University improves relationship with NAACP


Nancy Targett Interview
Although the goal was in place, there was no set agenda for the discussion.

After the NAACP sent a letter criticizing the lack of diversity on campus, the university responded by holding a meeting to address their concerns.

Held in late September, university administrators including Acting President Nancy Targett and leaders of the local NAACP chapter attended the meeting.

Targett said the meeting was motivated by a simple idea: getting the two organizations to communicate more often.
Although the goal was in place, there was no set agenda for the discussion. Targett said she invited NAACP leaders to the university because she envisioned “a meeting of some sort in which we would have a dialogue and it wouldn’t be a one-and-done.”

She said it was important to university officials that the NAACP realize that the university has responded to concerns about diversity progress. The provost’s office is developing a diversity action plan—just one example of how the university is striving for diversity at its top level.

“We’re a better university when we have a diverse community to bounce ideas off of,” Targett said. “So we all win when we have this diversity.”

Even with programs in place, Targett said the challenge remaining is ensuring the programs are connected, coordinated and effective. The diversity action plan will address some of these implementation issues.

While the meeting was planned to address current concerns over a lack of diversity on campus, university director of government relations Rick Deadwyler said it is important to recognize that the two groups have been building a relationship for years.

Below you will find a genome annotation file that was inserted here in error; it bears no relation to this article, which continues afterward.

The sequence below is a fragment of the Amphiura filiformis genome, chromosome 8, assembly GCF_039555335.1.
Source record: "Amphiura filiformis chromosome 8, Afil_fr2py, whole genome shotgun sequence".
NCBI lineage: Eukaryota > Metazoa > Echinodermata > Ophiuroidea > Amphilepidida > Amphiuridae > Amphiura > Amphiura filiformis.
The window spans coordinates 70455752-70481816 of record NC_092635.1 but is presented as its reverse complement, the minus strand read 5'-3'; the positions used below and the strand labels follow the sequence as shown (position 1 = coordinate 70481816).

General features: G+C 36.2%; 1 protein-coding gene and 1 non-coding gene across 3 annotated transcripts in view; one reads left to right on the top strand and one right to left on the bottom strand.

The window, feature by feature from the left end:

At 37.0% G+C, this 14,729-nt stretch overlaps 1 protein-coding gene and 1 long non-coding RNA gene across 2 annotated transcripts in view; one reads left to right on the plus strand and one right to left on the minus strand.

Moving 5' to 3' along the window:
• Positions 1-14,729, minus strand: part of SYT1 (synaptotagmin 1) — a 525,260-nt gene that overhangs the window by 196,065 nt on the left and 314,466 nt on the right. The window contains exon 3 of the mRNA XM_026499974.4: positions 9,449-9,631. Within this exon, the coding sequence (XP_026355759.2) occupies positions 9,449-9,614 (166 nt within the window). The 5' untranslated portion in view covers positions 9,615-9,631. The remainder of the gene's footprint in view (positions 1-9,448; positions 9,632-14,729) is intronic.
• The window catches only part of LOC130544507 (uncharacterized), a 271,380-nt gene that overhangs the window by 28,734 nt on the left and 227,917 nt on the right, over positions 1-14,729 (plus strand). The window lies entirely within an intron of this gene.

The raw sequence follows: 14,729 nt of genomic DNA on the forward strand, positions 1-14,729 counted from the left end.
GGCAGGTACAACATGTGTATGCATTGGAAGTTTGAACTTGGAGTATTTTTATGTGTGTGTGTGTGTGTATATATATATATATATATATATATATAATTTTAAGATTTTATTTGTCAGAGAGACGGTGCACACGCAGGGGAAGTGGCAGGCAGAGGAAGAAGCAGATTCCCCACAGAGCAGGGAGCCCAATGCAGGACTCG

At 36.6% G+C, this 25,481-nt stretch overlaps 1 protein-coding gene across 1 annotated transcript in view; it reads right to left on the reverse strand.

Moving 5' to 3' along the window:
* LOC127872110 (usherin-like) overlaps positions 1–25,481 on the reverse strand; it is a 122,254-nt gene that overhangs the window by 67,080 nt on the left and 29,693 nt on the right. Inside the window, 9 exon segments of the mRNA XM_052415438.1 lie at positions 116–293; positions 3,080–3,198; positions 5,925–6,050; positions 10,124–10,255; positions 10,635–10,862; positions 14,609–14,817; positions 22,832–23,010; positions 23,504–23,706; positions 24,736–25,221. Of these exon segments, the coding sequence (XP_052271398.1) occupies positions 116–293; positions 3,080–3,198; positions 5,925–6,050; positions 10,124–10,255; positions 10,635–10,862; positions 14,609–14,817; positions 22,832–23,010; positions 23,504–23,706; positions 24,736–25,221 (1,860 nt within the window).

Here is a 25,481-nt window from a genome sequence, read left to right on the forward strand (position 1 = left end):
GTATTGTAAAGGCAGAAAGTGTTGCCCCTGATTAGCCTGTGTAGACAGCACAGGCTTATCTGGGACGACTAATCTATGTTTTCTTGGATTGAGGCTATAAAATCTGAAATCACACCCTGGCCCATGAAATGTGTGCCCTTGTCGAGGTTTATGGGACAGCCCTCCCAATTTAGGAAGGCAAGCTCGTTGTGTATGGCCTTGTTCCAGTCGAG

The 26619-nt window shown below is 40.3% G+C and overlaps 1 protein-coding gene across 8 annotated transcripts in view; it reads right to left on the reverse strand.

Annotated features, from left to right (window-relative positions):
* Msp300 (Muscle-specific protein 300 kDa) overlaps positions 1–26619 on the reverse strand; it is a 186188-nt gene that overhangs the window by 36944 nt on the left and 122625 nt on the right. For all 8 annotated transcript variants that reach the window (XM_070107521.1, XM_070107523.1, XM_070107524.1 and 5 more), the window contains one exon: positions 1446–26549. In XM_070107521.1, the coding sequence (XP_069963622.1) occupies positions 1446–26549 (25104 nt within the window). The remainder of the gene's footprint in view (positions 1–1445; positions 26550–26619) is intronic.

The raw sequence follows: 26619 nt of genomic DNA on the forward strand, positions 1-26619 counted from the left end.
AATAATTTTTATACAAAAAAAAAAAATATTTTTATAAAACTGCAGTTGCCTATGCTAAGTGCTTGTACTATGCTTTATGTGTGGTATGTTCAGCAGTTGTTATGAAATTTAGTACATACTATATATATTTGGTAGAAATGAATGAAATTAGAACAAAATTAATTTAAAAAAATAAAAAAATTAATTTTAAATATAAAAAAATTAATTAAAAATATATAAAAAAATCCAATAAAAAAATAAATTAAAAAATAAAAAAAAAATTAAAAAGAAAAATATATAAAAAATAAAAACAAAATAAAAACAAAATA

“This is not an event or this thing that happened,” Deadwyler said. “It is something that’s an ongoing dialogue.”

The timing of the meeting coincided after an alleged noose sighting prompted a campus-wide discussion on diversity in front of Memorial Hall. Even after investigations by university police concluded that the objects were remnants of paper lanterns and hate crime had not been committed, the campus environment remains tense.

“When we have an event like we had here on The Green, the conversation is easy because they do have a connection into the university, and they know that there is a welcome mat for them to reach out and to have conservations,” Deadwyler said.

Deadwyler said it is important for the NAACP to realize that they have a voice at the university and their concerns are taken seriously by the administration.

“They’re an extremely important stakeholder and we believe that their input, feedback, is going to be very important to our success,” Deadwyler said.

Looking forward, Targett said the meeting will provide a starting point for the university to address future concerns brought up by the NAACP.

“If you know each other, you come to the table and you’re able to have that dialogue and talk about some of the hard issues and understand,” Targett said. “It’s just much easier to have that discussion and to get to a common ground where you need to get to for a resolution.”

Deadwyler said the meeting was an important development in the relationship between the university and the NAACP.

“We meet just to communicate,” Deadwyler said about the current rapport between the two groups. “In any successful relationship, communication is key.”

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